The Mises Institute has a link to a site where you can find an out-of-print booklet called Modern Money Mechanics: A Workbook on Bank Reserves and Deposit Expansion, published originally by the federal reserve bank of Chicago. For those interested in how the current monetary system works, it is not completely unreadable and is consistent with my understanding, though it refers occasionally to M3, an outdated money supply measure. Here is an excerpt:
Let us assume that expansion in the money stock is desired by the Federal Reserve to achieve its policy objectives. One way the central bank can initiate such an expansion is through purchases of securities in the open market. Payment for the securities adds to bank reserves. Such purchases (and sales) are called "open market operations."
How do open market purchases add to bank reserves and deposits? Suppose the Federal Reserve System, through its trading desk at the Federal Reserve Bank of New York, buys $10,000 of Treasury bills from a dealer in U. S. government securities.(3) In today's world of computerized financial transactions, the Federal Reserve Bank pays for the securities with an "telectronic" check drawn on itself.(4) Via its "Fedwire" transfer network, the Federal Reserve notifies the dealer's designated bank (Bank A) that payment for the securities should be credited to (deposited in) the dealer's account at Bank A. At the same time, Bank A's reserve account at the Federal Reserve is credited for the amount of the securities purchase. The Federal Reserve System has added $10,000 of securities to its assets, which it has paid for, in effect, by creating a liability on itself in the form of bank reserve balances. These reserves on Bank A's books are matched by $10,000 of the dealer's deposits that did not exist before.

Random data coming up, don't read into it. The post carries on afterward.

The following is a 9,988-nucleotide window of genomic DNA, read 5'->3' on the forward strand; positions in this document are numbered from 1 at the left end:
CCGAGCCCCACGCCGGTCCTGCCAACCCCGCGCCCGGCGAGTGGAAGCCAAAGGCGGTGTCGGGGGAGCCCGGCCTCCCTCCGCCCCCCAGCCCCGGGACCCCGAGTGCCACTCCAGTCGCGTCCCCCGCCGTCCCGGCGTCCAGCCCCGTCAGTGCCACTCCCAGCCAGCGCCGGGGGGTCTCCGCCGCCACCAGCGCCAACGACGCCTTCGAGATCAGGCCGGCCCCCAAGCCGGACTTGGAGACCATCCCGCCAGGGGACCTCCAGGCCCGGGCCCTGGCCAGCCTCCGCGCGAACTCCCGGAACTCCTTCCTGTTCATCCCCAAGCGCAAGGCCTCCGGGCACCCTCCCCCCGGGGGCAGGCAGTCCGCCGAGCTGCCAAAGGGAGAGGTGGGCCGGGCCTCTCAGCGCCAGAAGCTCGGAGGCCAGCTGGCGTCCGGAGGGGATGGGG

If the prose in the above gets too thick to be digested, try Murray Rothbard's The Mystery of Banking (PDF), especially Chapter XI. CENTRAL BANKING: THE PROCESS OF BANK CREDIT EXPANSION, beginning on page 161.
Rothbard also explains in detail (pp. 47-55) the counterfeiting process, beginning with a monetary system based on gold coin and extended to one based on irredeemable paper money.
Oddly enough, the FRB of Chicago doesn't mention counterfeiting in its explanation.